About Dr. Baruch Kushnir
In 1976, I was approached by Dr. Ian Berg (then Head of the Children’s Ward at High Royds psychiatric hospital in West Yorkshire, UK). He suggested I carry out a study for my thesis toward a clinical psychology degree at his department.
He’d seen a recurrent phenomenon—referrals from pediatricians seeking urgent hospitalization for children around the age of ten with a prolonged history of severe encopresis. (Encopresis is the voluntary or involuntary passage of feces outside of the toilet in children, after an organic cause has been excluded). The kids would avoid elimination and suffered appalling constipation. All these issues had caused the children to be socially rejected, and their families were typified by anger, quarrels, violence, and total helplessness in dealing with the problem.
The ward was a paradise for children. It was a cozy, indulgent setting, with dedicated, affectionate staff, a top-quality nursery school and school plentiful of books and toys, and a variety of fun occupations for the young patients. At that time, every hospitalized child started the diagnostic stage with a preliminary observation procedure before any therapeutic intervention. A diagnosis was only given after that stage. Later on, a remedial program was prepared. Surprisingly, in all those cases, after a few days of hospitalization, the child’s encopresis disappeared and didn’t recur throughout the observation period. Their behavior was completely normative. So, three weeks later, they were discharged and returned home without any professional treatment.
Back home, though, the problem reappeared. Dr. Berg believed the topic should be studied in greater depth, and that’s where I came in.
I tracked four children: observed them in their homes, interviewed their parents and schoolteachers, and administered psychological tests. Ultimately, I realized that the issue was far from clear. It had to be explored in depth, and with a larger group of children.
My thesis supervisor was Mrs. Dorothy Fielding, who was researching therapeutic methods for bedwetting for her doctoral studies. It was a fine opportunity for me to get to know the potential of the Bedwetting Alarm method as a solution for the bedwetting problem.
After seven years’ research and specialization in the UK, I returned to Israel in 1978. My clinical work focused on implementing the cognitive-behavioral approach to treat problems associated with anxiety and obsession in adults, and behavioral disturbances in children. At the time, I didn’t think my expertise would eventually focus on sphincter control problems in children.
Occasionally, I was asked to help with bedwetting children. At some point, I took two Bedwetting Alarms I’d brought back from the UK, still unopened, and started using them with my young patients. Very soon, I realized how effective the Bedwetting Alarm was, and saw the huge demand for treating the issue. Time went by, success grew, and more and more young patients were referred to me. The number of clinics and professionals I brought on board was soaring. So far, by 2019, we’ve treated 40,000 children in fifteen clinics across Israel. In tandem with therapeutic work, we carry out research in collaboration with universities in Israel and the US.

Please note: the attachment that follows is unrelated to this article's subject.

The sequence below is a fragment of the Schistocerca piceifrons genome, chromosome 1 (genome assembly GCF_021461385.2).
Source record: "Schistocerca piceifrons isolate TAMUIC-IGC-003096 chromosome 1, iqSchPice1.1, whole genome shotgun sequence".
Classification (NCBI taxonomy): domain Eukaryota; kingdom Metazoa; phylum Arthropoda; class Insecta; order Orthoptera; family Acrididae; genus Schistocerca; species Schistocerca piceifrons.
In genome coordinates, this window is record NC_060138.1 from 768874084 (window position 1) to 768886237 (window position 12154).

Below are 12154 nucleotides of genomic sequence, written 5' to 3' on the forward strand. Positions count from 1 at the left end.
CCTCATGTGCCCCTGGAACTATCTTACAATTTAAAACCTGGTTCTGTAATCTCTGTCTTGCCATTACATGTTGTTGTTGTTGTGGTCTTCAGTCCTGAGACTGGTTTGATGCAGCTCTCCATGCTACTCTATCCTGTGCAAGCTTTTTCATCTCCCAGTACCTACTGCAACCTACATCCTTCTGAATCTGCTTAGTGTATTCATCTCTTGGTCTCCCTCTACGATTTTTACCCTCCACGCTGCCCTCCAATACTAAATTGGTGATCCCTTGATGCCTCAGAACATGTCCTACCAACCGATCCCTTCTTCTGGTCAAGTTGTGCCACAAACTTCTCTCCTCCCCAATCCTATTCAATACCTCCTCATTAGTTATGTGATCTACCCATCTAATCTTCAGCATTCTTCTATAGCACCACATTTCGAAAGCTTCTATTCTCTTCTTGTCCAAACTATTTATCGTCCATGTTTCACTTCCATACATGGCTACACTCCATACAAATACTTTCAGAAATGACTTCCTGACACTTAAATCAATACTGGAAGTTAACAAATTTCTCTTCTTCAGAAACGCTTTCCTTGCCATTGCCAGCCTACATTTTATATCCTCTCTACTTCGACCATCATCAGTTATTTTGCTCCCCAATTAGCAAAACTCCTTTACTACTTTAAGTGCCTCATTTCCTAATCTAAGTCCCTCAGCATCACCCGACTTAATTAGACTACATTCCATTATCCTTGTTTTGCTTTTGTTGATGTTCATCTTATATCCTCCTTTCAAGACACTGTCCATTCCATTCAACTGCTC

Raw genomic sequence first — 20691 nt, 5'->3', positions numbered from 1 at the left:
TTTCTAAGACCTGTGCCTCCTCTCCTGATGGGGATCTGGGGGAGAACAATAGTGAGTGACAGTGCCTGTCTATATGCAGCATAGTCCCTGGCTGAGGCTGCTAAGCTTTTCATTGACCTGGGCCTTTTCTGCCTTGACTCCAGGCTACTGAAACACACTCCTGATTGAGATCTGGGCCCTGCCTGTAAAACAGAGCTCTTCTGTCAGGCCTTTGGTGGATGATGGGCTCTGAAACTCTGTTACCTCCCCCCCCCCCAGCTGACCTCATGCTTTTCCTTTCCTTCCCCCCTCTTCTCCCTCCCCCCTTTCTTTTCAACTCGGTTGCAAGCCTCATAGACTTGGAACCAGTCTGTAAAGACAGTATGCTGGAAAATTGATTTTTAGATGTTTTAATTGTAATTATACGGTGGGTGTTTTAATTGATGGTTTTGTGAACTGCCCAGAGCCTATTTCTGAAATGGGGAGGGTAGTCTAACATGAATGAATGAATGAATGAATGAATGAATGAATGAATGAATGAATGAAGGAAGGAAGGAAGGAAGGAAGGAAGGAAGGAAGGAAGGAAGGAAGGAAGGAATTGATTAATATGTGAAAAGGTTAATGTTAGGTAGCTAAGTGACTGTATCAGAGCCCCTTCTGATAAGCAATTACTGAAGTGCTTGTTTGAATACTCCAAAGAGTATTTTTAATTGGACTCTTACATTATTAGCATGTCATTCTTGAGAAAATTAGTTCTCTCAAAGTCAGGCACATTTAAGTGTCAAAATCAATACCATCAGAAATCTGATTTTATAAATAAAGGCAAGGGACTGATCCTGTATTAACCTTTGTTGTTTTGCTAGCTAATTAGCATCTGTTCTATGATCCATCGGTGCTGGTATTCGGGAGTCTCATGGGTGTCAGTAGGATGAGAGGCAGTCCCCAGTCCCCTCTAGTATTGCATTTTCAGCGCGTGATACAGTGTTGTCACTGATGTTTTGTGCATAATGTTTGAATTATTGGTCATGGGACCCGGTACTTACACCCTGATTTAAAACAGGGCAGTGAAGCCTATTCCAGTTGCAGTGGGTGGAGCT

It turns out, once you become the Number One expert in bedwetting issues, people also seek your help in constipation and soiling problems! Although wetting problems and pooping problems are “neighbors,” I saw them as two different areas, and I referred people to other specialists.
Then, in the summer of 1987, I changed my approach. The parents of Ari (a boy of 11) came to the clinic. For years, he’d suffered bouts of constipation that could last two weeks or more. Every day he had to change his underpants several times. He was incapable of having a bowel movement on the toilet. He did his best to avoid pooping at all. He could never attend social events because the odor he gave off was unbearable, and he was socially rejected. At home, the situation was like a never-ending catastrophe. Yet his family showed him so much understanding, empathy, and love. Ari’s parents had contacted all sorts of specialists; he’d been examined by expert physicians and a gastroenterologist who ruled out any physiological cause. Dozens of intervention methods—medical and psychological—had been tried, but nothing helped.
An immediate solution was vital.
I’m an expert on bedwetting, but wasn’t totally familiar—and certainly lacked experience—with treating bowel movement problems, definitely in such an extreme case.
The severity of the problem and the family’s unhappiness strongly impressed me. I recalled that long ago, I’d done some research in the UK in the field of bowel movements. But I hadn’t studied the subject in depth and felt I couldn’t offer solutions.
So, I decided to dig deeper, explore the professional literature, and come up with creative ideas for treatment.
A month later I called Ari’s parents to run an idea past them. I told them I had no experience and couldn’t promise it would succeed, but there was little to lose. It was my first attempt at applying my intensive treatment method, which combines the use of enemas with daily phone help for the parents. I presented Ari’s parents with my theoretical model and its rationale and told them exactly what to do. They followed my instructions with accuracy and determination, and never missed our daily call. In just three weeks, to everyone’s delight, the problem disappeared completely and Ari became a regular child. Many families contacted me later with problems of constant constipation, withholding, soiling, and toilet anxiety.